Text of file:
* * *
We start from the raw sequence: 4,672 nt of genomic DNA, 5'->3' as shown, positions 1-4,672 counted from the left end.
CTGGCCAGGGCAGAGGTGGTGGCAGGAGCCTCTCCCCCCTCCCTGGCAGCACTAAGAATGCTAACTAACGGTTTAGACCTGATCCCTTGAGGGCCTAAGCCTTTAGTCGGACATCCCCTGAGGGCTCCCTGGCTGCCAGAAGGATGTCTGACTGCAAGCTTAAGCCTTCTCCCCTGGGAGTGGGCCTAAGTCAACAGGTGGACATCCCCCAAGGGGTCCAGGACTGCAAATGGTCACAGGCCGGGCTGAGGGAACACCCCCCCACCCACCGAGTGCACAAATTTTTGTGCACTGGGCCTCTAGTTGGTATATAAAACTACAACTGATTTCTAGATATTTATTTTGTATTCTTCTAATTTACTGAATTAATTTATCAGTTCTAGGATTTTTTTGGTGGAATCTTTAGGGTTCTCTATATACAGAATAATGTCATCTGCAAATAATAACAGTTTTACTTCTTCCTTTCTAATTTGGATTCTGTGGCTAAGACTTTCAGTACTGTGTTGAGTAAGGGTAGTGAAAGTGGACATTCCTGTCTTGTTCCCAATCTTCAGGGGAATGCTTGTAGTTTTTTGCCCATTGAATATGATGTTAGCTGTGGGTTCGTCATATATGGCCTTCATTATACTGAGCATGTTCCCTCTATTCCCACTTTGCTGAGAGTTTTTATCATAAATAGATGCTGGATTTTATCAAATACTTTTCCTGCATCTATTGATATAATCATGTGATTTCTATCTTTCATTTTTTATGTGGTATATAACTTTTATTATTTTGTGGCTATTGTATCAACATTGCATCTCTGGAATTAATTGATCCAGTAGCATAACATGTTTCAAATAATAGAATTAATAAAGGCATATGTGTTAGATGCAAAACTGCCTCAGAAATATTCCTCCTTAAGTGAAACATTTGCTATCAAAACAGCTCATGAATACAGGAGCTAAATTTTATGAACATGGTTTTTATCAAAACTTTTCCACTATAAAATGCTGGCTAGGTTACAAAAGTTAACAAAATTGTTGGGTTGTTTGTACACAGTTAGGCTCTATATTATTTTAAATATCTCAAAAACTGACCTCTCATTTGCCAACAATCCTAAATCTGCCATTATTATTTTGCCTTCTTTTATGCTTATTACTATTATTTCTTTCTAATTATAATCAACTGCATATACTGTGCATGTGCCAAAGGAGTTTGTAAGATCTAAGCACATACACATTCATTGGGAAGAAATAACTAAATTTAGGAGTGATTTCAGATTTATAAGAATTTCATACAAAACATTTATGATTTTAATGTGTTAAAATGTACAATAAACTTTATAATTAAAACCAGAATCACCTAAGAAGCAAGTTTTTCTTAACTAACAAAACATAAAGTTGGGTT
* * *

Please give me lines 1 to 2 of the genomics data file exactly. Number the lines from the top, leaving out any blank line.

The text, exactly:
We start from the raw sequence: 4,672 nt of genomic DNA, 5'->3' as shown, positions 1-4,672 counted from the left end.
CTGGCCAGGGCAGAGGTGGTGGCAGGAGCCTCTCCCCCCTCCCTGGCAGCACTAAGAATGCTAACTAACGGTTTAGACCTGATCCCTTGAGGGCCTAAGCCTTTAGTCGGACATCCCCTGAGGGCTCCCTGGCTGCCAGAAGGATGTCTGACTGCAAGCTTAAGCCTTCTCCCCTGGGAGTGGGCCTAAGTCAACAGGTGGACATCCCCCAAGGGGTCCAGGACTGCAAATGGTCACAGGCCGGGCTGAGGGAACACCCCCCCACCCACCGAGTGCACAAATTTTTGTGCACTGGGCCTCTAGTTGGTATATAAAACTACAACTGATTTCTAGATATTTATTTTGTATTCTTCTAATTTACTGAATTAATTTATCAGTTCTAGGATTTTTTTGGTGGAATCTTTAGGGTTCTCTATATACAGAATAATGTCATCTGCAAATAATAACAGTTTTACTTCTTCCTTTCTAATTTGGATTCTGTGGCTAAGACTTTCAGTACTGTGTTGAGTAAGGGTAGTGAAAGTGGACATTCCTGTCTTGTTCCCAATCTTCAGGGGAATGCTTGTAGTTTTTTGCCCATTGAATATGATGTTAGCTGTGGGTTCGTCATATATGGCCTTCATTATACTGAGCATGTTCCCTCTATTCCCACTTTGCTGAGAGTTTTTATCATAAATAGATGCTGGATTTTATCAAATACTTTTCCTGCATCTATTGATATAATCATGTGATTTCTATCTTTCATTTTTTATGTGGTATATAACTTTTATTATTTTGTGGCTATTGTATCAACATTGCATCTCTGGAATTAATTGATCCAGTAGCATAACATGTTTCAAATAATAGAATTAATAAAGGCATATGTGTTAGATGCAAAACTGCCTCAGAAATATTCCTCCTTAAGTGAAACATTTGCTATCAAAACAGCTCATGAATACAGGAGCTAAATTTTATGAACATGGTTTTTATCAAAACTTTTCCACTATAAAATGCTGGCTAGGTTACAAAAGTTAACAAAATTGTTGGGTTGTTTGTACACAGTTAGGCTCTATATTATTTTAAATATCTCAAAAACTGACCTCTCATTTGCCAACAATCCTAAATCTGCCATTATTATTTTGCCTTCTTTTATGCTTATTACTATTATTTCTTTCTAATTATAATCAACTGCATATACTGTGCATGTGCCAAAGGAGTTTGTAAGATCTAAGCACATACACATTCATTGGGAAGAAATAACTAAATTTAGGAGTGATTTCAGATTTATAAGAATTTCATACAAAACATTTATGATTTTAATGTGTTAAAATGTACAATAAACTTTATAATTAAAACCAGAATCACCTAAGAAGCAAGTTTTTCTTAACTAACAAAACATAAAGTTGGGTT